Could Washington D.C. Become the 51st State?

Attorney Paul Harding of Martin, Harding & Mazzotti, LLP is on the radio with WIZN discussing the possibility of Washington D.C. becoming the 51st state. How likely is it that this could happen?

Please take a listen or read the transcription below.

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Joe: 106.7 WIZN, it’s Ratt with “Round And Round.” Heard Bachman-Turner Overdrive before that. I’m Joe Vega here with you on your Wednesday Rock and Ride Home, and I’ve got Paul Harding on the phone right now from Martin, Harding & Mazzotti. Hello, Paul.

Paul: Hey, Joe, how are you?

Joe: I am well. So today we’re talking taxation without representation, the possibility of the District of Columbia becoming the 51st state.

Paul: Yeah, it’s been out there for a long time, you know. This conversation feels like it’s been there. Growing up, I was trying to figure out what the District of Columbia was. I remember as a kid, you know, watching Miss America or something and I was like, “What? Are there 51 of these?” You know, and trying to figure what that’s about. But yeah, we’ve got here as a highly politicized issue.

If it were to become a state, it wouldn’t be the smallest state. Vermont and Montana are smaller than the District of Columbia, but it would give two Senate seats, and probably one congressional seat. So, you can imagine there are forces that are supporting it and forces that are aggressively opposing it.

Joe: Right, it seems to be a largely partisan issue right now.

Paul: The real argument comes down to this, is that, somewhere in that constitution it says that a 10 square blocks of where the capital is makes up this Washington DC. Now, Washington DC is much larger than that, but that was the initial intent. So they simply go, so we just can’t vote this to be a state, there has to be a constitutional amendment, which is nearly impossible to get, right? So, if the hope is they’re gonna wait for a constitutional amendment, probably never gonna happen.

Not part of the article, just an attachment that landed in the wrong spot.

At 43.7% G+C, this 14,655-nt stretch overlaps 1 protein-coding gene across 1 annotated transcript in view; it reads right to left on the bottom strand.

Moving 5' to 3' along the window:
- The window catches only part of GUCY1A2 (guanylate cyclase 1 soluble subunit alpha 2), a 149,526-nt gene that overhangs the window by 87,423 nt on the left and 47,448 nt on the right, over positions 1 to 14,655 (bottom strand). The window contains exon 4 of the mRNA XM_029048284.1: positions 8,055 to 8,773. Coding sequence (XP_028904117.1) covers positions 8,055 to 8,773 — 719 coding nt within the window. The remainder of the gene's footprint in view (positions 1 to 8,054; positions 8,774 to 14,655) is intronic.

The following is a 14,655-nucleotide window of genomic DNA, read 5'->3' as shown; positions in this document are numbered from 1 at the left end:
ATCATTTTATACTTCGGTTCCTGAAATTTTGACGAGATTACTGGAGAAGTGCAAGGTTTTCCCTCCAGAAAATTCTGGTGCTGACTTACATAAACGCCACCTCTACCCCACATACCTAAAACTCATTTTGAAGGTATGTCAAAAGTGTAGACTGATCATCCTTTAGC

If the next elections, you know, there’s a sweeping change and one party dominates the landscape, then maybe it could be voted in. But then, of course, the courts are the ones who are gonna decide, ultimately the Supreme Court, decide whether it needs a constitutional amendment or just a vote of the legislature. It was more ceremonial to say, “Hey, guys, this is still alive and well.” Since 1993 there’s been a bill circulating that never really…it’s made it to the house floor a couple of times, might have passed a couple of times but never had any true momentum.

It is something that appears to be gonna highlight, not gonna go away. And if next year’s elections, you know, were to sway with one party dominating, you know, then we’re gonna see it again. And then we’re gonna see the Supreme Court deciding if that’s the appropriate way to create another state, then we’re gonna see a lot of flags that are wrong.

Joe: I know, I was just gonna say, it’s unfortunate news for the flag makers if it doesn’t actually happen.

Paul: And how do you design it? It lines up so perfectly with 50, where does the one go? Is it gonna be in the box or outside the box?

Joe: The OCD person in me says, “No, you can’t do that. It’ll make the flag look weird.”

Paul: We gotta go to 52, you know, maybe we can break Maine in half.

Joe: I know some people in Maine that would totally support that. All right. Thanks a lot, Paul.

Paul: Okay. Talk soon, Joe. Bye.

Joe: Paul Harding from Martin, Harding & Mazzotti. Of course, you could call them at any time at 1800law1010 or go online to Mel Allen’s taking over. He’s got music from The Who and The Cars coming up next.